Ernie goes to college on a sports scholarship and focuses on business. Mickie and eventually Sam pursue college and then optometry school. Sam works overseas for almost ten years in various clinics helping underprivileged people get the health care they deserve; Mickie keeps tabs on his mom. Then his mother develops cancer and Sam comes home to find his mother’s God has again poorly repaid her devotion, and to a renewed acquaintance with his old school nemesis who has taken bullying to new dimensions. Sam must navigate new assaults and find a way to a greater understanding before he can embrace life.
By and large, Zion’s readers found this book to be an easy and fast read. The author’s use of short chapters kept our attention. His characters’ dialogue was so natural that the readers felt a part of Sam’s family, as if they were just ordinary people like us. While many readers found the story line somewhat predictable, it did an excellent job of portraying the high drama and pathos of childhood life. From our adult perspectives, some of it was a little corny and cheesy; parts seemed very long. Why did Sam run for ten years before he was ready to face his demons?
What really stood out, though, was this ordinary boy with an extraordinary condition and how his mother’s faith and his experiences shaped his character. And how doing the ordinary very well can produce extraordinary results. Indeed, our club’s discussion of the book went beyond the ordinary summation of our likes and dislikes. We explored the Catholic practice of saying the rosary employed by Sam’s mother and how repetitious prayer can produce a meditative state. Other cultures also have worry beads and the repeated chant of a mantra to enable this state. For what, then, do we ask when we pray? Is prayer an ordinary part of our lives?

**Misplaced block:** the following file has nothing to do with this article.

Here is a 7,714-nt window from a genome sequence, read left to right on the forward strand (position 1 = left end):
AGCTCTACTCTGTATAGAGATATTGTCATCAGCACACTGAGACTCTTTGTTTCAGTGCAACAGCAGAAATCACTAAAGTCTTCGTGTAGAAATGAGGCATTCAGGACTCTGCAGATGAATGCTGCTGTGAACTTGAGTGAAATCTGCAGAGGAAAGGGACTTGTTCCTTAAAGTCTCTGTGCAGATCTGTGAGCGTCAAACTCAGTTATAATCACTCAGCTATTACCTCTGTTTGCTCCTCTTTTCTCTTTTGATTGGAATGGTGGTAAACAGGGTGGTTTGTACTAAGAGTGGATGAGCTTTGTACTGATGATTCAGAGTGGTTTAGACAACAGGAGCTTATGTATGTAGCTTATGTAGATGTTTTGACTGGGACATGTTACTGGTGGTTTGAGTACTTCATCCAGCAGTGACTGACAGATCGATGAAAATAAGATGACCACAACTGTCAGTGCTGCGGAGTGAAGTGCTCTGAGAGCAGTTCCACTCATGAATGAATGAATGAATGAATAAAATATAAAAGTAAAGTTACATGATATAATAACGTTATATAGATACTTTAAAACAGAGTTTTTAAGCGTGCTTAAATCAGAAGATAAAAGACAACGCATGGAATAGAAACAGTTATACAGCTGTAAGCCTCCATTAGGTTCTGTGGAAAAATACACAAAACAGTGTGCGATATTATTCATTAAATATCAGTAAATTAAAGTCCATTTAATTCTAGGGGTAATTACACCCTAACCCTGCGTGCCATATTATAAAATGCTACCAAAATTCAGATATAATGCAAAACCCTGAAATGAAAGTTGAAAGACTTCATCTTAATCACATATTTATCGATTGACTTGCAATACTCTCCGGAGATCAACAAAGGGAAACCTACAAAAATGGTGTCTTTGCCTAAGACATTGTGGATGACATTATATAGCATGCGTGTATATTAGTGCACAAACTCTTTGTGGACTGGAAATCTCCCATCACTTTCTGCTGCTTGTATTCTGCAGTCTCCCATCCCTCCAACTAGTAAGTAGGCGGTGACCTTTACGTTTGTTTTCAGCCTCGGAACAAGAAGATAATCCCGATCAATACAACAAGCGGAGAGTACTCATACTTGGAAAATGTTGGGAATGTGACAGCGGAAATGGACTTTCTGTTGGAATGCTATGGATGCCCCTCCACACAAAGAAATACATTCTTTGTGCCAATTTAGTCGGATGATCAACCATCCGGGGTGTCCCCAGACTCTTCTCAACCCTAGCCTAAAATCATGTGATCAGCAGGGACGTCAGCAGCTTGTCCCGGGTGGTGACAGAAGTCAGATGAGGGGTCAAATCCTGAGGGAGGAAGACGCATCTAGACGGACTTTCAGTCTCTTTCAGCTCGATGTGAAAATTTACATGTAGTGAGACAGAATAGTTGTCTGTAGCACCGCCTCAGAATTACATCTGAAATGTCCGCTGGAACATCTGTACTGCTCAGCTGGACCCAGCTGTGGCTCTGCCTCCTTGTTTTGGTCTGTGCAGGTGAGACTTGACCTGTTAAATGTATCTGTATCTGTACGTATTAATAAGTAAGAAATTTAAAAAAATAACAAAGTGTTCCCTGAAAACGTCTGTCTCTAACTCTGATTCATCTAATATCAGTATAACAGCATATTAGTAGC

We then proceeded to a spirited discussion of God’s will and how we interpret that phrase. We could not accept that God would deliberately cause Sam’s father’s stroke, his mother’s cancer, or the illnesses in any of our readers’ families. We had Sam’s problem – for God to have such illnesses or the death of children in the third world due to preventable diseases as part of his will would not compute for us with the love of God. To say that everything happens for a reason and is God’s will implies a human passivity that denies any human initiative. We believe God gave us brains to solve challenges and issues. We are all on a circular journey through time. Perhaps as we travel our ordinary paths, we proceed from our childhood faith in the goodness of God through difficult times which make us question our faith. Then we finally come round to a perspective that an omniscient God will know the challenges in our futures (without causing the circumstances of those challenges since free will trumps predestination in our belief system) and has prepared us for them. Although we often do not recognize the preparation until viewed through the 20/20 lens of hindsight and then marvel that God acts in our ordinary lives.